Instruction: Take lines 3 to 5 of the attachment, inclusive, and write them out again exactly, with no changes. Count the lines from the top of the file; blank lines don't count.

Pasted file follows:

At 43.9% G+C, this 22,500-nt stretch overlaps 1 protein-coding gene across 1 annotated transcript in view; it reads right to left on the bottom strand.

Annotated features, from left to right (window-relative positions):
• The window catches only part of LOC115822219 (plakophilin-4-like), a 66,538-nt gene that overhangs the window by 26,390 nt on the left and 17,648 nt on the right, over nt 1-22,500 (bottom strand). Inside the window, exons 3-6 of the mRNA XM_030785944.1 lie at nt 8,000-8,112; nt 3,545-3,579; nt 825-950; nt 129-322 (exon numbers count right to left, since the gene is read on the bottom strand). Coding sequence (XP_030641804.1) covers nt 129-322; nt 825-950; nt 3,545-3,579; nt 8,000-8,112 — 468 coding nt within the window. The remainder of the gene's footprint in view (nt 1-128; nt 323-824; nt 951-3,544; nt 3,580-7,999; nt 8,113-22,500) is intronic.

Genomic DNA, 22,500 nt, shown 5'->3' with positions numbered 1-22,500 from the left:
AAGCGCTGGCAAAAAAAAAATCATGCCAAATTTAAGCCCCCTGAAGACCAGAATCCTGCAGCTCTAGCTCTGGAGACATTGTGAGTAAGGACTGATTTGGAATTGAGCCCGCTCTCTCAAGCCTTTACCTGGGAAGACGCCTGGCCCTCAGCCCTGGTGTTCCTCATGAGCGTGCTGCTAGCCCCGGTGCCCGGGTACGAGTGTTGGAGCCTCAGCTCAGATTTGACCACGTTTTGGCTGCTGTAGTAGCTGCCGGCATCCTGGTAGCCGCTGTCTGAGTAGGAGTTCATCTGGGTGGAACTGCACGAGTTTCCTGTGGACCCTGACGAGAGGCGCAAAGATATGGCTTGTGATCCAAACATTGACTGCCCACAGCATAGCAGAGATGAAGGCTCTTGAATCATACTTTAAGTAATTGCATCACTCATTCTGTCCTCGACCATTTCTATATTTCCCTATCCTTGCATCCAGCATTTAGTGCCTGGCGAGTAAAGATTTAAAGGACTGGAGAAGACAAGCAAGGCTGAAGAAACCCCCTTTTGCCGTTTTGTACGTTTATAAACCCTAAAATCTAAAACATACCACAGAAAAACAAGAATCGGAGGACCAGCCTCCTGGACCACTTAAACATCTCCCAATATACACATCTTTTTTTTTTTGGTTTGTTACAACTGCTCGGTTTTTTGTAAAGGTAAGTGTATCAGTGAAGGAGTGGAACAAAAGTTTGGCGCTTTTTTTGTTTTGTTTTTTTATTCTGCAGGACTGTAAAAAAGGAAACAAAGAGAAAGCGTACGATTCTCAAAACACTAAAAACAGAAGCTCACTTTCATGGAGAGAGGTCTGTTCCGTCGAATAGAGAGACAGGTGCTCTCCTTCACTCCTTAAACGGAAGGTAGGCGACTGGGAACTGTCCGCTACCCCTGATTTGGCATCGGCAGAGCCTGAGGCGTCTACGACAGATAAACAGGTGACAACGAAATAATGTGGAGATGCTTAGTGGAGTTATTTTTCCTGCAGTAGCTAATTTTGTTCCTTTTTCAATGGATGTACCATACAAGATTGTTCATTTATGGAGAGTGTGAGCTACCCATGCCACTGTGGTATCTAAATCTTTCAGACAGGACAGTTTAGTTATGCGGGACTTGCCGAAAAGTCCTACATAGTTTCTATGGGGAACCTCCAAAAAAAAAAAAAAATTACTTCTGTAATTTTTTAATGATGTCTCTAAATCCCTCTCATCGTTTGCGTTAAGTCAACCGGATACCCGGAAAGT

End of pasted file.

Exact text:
• The window catches only part of LOC115822219 (plakophilin-4-like), a 66,538-nt gene that overhangs the window by 26,390 nt on the left and 17,648 nt on the right, over nt 1-22,500 (bottom strand). Inside the window, exons 3-6 of the mRNA XM_030785944.1 lie at nt 8,000-8,112; nt 3,545-3,579; nt 825-950; nt 129-322 (exon numbers count right to left, since the gene is read on the bottom strand). Coding sequence (XP_030641804.1) covers nt 129-322; nt 825-950; nt 3,545-3,579; nt 8,000-8,112 — 468 coding nt within the window. The remainder of the gene's footprint in view (nt 1-128; nt 323-824; nt 951-3,544; nt 3,580-7,999; nt 8,113-22,500) is intronic.

Genomic DNA, 22,500 nt, shown 5'->3' with positions numbered 1-22,500 from the left:
AAGCGCTGGCAAAAAAAAAATCATGCCAAATTTAAGCCCCCTGAAGACCAGAATCCTGCAGCTCTAGCTCTGGAGACATTGTGAGTAAGGACTGATTTGGAATTGAGCCCGCTCTCTCAAGCCTTTACCTGGGAAGACGCCTGGCCCTCAGCCCTGGTGTTCCTCATGAGCGTGCTGCTAGCCCCGGTGCCCGGGTACGAGTGTTGGAGCCTCAGCTCAGATTTGACCACGTTTTGGCTGCTGTAGTAGCTGCCGGCATCCTGGTAGCCGCTGTCTGAGTAGGAGTTCATCTGGGTGGAACTGCACGAGTTTCCTGTGGACCCTGACGAGAGGCGCAAAGATATGGCTTGTGATCCAAACATTGACTGCCCACAGCATAGCAGAGATGAAGGCTCTTGAATCATACTTTAAGTAATTGCATCACTCATTCTGTCCTCGACCATTTCTATATTTCCCTATCCTTGCATCCAGCATTTAGTGCCTGGCGAGTAAAGATTTAAAGGACTGGAGAAGACAAGCAAGGCTGAAGAAACCCCCTTTTGCCGTTTTGTACGTTTATAAACCCTAAAATCTAAAACATACCACAGAAAAACAAGAATCGGAGGACCAGCCTCCTGGACCACTTAAACATCTCCCAATATACACATCTTTTTTTTTTTGGTTTGTTACAACTGCTCGGTTTTTTGTAAAGGTAAGTGTATCAGTGAAGGAGTGGAACAAAAGTTTGGCGCTTTTTTTGTTTTGTTTTTTTATTCTGCAGGACTGTAAAAAAGGAAACAAAGAGAAAGCGTACGATTCTCAAAACACTAAAAACAGAAGCTCACTTTCATGGAGAGAGGTCTGTTCCGTCGAATAGAGAGACAGGTGCTCTCCTTCACTCCTTAAACGGAAGGTAGGCGACTGGGAACTGTCCGCTACCCCTGATTTGGCATCGGCAGAGCCTGAGGCGTCTACGACAGATAAACAGGTGACAACGAAATAATGTGGAGATGCTTAGTGGAGTTATTTTTCCTGCAGTAGCTAATTTTGTTCCTTTTTCAATGGATGTACCATACAAGATTGTTCATTTATGGAGAGTGTGAGCTACCCATGCCACTGTGGTATCTAAATCTTTCAGACAGGACAGTTTAGTTATGCGGGACTTGCCGAAAAGTCCTACATAGTTTCTATGGGGAACCTCCAAAAAAAAAAAAAAATTACTTCTGTAATTTTTTAATGATGTCTCTAAATCCCTCTCATCGTTTGCGTTAAGTCAACCGGATACCCGGAAAGT